Another ride after work out to the dam and back. Had a learning experience which made me understand more the necessity for more time in parking lots or empty streets, practicing low speed riding. Got stuck in some bumper to bumper traffic. Stop and go. Nothing too bad, but enough to get my attention. At first I was struggling to keep the bike under control at the low speeds and stop and go. Struggled a little with the weight of the bike. I even contemplated pulling over and waiting for the traffic to thin out. Then I remembered what I learned from the RLAP videos on youtube about throttle, clutch, friction zone and rear brake. Plus i gave the car in front of me a bit more distance. It got better. Traffic probably didnt last over a half mile if that. Just enough to get my attention and really understand the need to be able to control the bike at low speed. Made it home safely.

Wore my new Joe Rocket Recon Military Spec jacket for the first time on the ride. I really like it. Very comfortable.

Going to a family reunion this weekend so wont get anymore time on the bike until next week sometime. Everyone have a great weekend and stay safe. God bless.
Dee
 

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The more you ride the more you encounter low speed situations , those skills come in handy more often than you might think . There also the ones many struggle with or just don't give enough attention to.
 

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The more you ride the more you encounter low speed situations , those skills come in handy more often than you might think . There also the ones many struggle with or just don't give enough attention to.
+1! Ya gots ta practice 'em! Nothing more embarrassing than being in a tight spot in a parking lot or intersection or something and being the goofball whose walking his motorcycle through a u-turn!

You should never ever have to take a step when you're in the saddle (except for backing out!) A proficient low-speed rider can handle any number of maneuvers without putting a foot down, or 'walking' the bike. Now, I'll admit I'm not always that guy! Odd hills doing a u-turn and such I end up walking it, but it's something I'm always practicing!

This has been posted before but if you can't do this, then you (and me both!) still could take some time every now and then practicing low speed maneuvers:

 

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Discussion Starter #15
XCR600, Romans 5.8 thanks for the advice and encouragement. I appreciate it. Romans 5.8 I like that video. The local police/sheriff's department here have the same bike as the officer is riding in that video. Ive seen them whip those big heavy Harley's around like that. Well at least in some u turns and stuff anyway. You all have a great weekend! God bless.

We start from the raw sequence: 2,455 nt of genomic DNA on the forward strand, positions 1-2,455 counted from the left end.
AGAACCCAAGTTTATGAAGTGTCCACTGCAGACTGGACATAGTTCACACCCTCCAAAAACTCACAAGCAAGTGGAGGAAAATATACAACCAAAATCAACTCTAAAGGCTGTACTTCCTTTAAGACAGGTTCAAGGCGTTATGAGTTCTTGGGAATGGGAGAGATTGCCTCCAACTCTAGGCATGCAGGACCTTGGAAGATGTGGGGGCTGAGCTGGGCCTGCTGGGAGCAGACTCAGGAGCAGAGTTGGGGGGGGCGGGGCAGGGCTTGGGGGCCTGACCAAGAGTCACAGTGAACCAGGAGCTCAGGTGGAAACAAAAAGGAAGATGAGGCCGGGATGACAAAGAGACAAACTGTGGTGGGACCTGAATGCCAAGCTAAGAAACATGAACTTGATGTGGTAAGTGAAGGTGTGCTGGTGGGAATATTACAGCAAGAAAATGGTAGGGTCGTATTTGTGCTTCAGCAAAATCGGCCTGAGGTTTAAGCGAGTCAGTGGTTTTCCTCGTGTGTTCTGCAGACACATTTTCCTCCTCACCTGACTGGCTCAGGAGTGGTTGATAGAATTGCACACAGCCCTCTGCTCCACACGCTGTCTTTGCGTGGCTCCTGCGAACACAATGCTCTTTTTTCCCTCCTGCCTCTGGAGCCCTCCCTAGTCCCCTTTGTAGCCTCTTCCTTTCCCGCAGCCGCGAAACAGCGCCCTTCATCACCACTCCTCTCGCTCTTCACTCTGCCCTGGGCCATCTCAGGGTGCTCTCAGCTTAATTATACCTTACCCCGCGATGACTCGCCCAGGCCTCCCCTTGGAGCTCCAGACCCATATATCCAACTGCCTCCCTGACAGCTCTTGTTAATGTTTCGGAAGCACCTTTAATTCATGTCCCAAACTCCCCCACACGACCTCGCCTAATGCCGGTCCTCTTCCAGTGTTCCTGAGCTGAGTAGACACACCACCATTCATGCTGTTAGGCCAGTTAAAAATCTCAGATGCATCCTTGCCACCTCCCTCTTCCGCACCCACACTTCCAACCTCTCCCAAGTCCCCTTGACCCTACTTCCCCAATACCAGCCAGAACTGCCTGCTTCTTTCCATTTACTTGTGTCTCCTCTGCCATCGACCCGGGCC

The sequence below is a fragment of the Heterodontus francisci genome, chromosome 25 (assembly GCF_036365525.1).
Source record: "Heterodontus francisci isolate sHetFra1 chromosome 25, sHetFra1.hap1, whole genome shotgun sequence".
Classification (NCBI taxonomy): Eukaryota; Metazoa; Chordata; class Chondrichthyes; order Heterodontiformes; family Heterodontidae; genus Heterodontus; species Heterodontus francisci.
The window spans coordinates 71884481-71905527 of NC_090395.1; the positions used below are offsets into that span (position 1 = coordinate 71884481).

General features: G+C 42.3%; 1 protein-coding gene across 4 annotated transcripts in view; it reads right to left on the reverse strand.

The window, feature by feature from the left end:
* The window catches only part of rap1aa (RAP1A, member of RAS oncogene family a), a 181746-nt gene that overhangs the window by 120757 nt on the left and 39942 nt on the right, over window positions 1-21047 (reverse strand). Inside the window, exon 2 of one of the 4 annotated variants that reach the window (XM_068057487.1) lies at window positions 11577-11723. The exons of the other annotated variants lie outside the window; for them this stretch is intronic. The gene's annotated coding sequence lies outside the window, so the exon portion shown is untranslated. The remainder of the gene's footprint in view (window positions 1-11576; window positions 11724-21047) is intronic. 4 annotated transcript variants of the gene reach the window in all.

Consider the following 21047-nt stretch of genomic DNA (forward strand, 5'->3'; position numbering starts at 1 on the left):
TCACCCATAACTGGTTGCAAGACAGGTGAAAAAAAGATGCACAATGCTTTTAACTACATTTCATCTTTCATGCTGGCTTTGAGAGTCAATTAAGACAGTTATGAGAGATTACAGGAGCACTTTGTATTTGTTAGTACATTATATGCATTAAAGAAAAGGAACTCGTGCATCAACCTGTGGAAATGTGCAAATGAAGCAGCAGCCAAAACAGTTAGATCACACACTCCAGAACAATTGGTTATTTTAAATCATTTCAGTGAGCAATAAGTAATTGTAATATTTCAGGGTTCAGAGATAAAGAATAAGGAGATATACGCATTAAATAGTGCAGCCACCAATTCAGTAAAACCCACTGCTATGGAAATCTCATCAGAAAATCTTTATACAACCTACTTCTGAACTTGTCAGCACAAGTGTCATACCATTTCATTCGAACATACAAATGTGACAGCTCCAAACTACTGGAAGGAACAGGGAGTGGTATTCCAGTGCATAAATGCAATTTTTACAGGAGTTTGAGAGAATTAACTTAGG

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Discussion Starter #16
Does having the higher, wider handlebars on the bike like the ones in the video help more with the lower speed maneuverability of larger bikes like that? Mine are pretty wide, they're the stock ones that come on the classic.
 

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Discussion Starter #17
After taking the MSF course this weekend, and riding a much smaller, very used Honda Nighthawk 250 for the riding skills part of the course, I will never complain about my Vulcan vibrating again. That little bike really did vibrate and buzz. You could really feel it. Got me through the riding skills part of the course safely and successfully so I am not complaining!
 

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Discussion Starter #18
Another nice relaxing ride earlier this morning. The fall temperatures are cooling down nicely in the morning. However this afternoon it is rather warm. I rode over to a Waffle House nearby for breakfast. After that, rode out to nearby Appling, then over to the lake and across the dam again. Came home a slightly different way than before. Came through beautiful Evans on Washington Rd. Before that I had to get out of the way from a speeding ambulance with sirens wailing away. Turned into a small parking lot as safely as I could to let the ambulance rush by. Feeling much more comfortable on the bike.